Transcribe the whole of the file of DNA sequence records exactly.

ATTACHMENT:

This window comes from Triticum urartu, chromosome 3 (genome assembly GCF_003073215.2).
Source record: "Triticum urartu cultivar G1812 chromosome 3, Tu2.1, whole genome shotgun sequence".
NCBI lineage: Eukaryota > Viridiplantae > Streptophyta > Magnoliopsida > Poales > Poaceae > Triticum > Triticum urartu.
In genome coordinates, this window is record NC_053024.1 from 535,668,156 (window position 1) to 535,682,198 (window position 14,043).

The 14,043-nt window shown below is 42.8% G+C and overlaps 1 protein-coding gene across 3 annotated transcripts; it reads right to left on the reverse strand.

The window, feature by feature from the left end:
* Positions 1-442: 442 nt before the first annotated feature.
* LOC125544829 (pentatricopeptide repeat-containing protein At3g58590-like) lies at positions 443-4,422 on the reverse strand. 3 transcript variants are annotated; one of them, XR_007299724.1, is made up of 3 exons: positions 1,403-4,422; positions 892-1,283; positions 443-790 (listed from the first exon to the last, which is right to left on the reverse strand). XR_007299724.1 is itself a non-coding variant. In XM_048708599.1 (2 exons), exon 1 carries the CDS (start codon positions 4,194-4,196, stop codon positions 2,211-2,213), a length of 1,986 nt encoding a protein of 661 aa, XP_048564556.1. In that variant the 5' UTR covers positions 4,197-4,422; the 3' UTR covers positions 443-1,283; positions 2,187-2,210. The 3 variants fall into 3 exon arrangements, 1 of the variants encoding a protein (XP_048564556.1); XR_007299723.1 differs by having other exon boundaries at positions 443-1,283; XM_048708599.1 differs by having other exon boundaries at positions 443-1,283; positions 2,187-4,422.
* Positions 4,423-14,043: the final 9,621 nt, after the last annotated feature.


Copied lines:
This window comes from Triticum urartu, chromosome 3 (genome assembly GCF_003073215.2).
Source record: "Triticum urartu cultivar G1812 chromosome 3, Tu2.1, whole genome shotgun sequence".
NCBI lineage: Eukaryota > Viridiplantae > Streptophyta > Magnoliopsida > Poales > Poaceae > Triticum > Triticum urartu.
In genome coordinates, this window is record NC_053024.1 from 535,668,156 (window position 1) to 535,682,198 (window position 14,043).

The 14,043-nt window shown below is 42.8% G+C and overlaps 1 protein-coding gene across 3 annotated transcripts; it reads right to left on the reverse strand.

The window, feature by feature from the left end:
* Positions 1-442: 442 nt before the first annotated feature.
* LOC125544829 (pentatricopeptide repeat-containing protein At3g58590-like) lies at positions 443-4,422 on the reverse strand. 3 transcript variants are annotated; one of them, XR_007299724.1, is made up of 3 exons: positions 1,403-4,422; positions 892-1,283; positions 443-790 (listed from the first exon to the last, which is right to left on the reverse strand). XR_007299724.1 is itself a non-coding variant. In XM_048708599.1 (2 exons), exon 1 carries the CDS (start codon positions 4,194-4,196, stop codon positions 2,211-2,213), a length of 1,986 nt encoding a protein of 661 aa, XP_048564556.1. In that variant the 5' UTR covers positions 4,197-4,422; the 3' UTR covers positions 443-1,283; positions 2,187-2,210. The 3 variants fall into 3 exon arrangements, 1 of the variants encoding a protein (XP_048564556.1); XR_007299723.1 differs by having other exon boundaries at positions 443-1,283; XM_048708599.1 differs by having other exon boundaries at positions 443-1,283; positions 2,187-4,422.
* Positions 4,423-14,043: the final 9,621 nt, after the last annotated feature.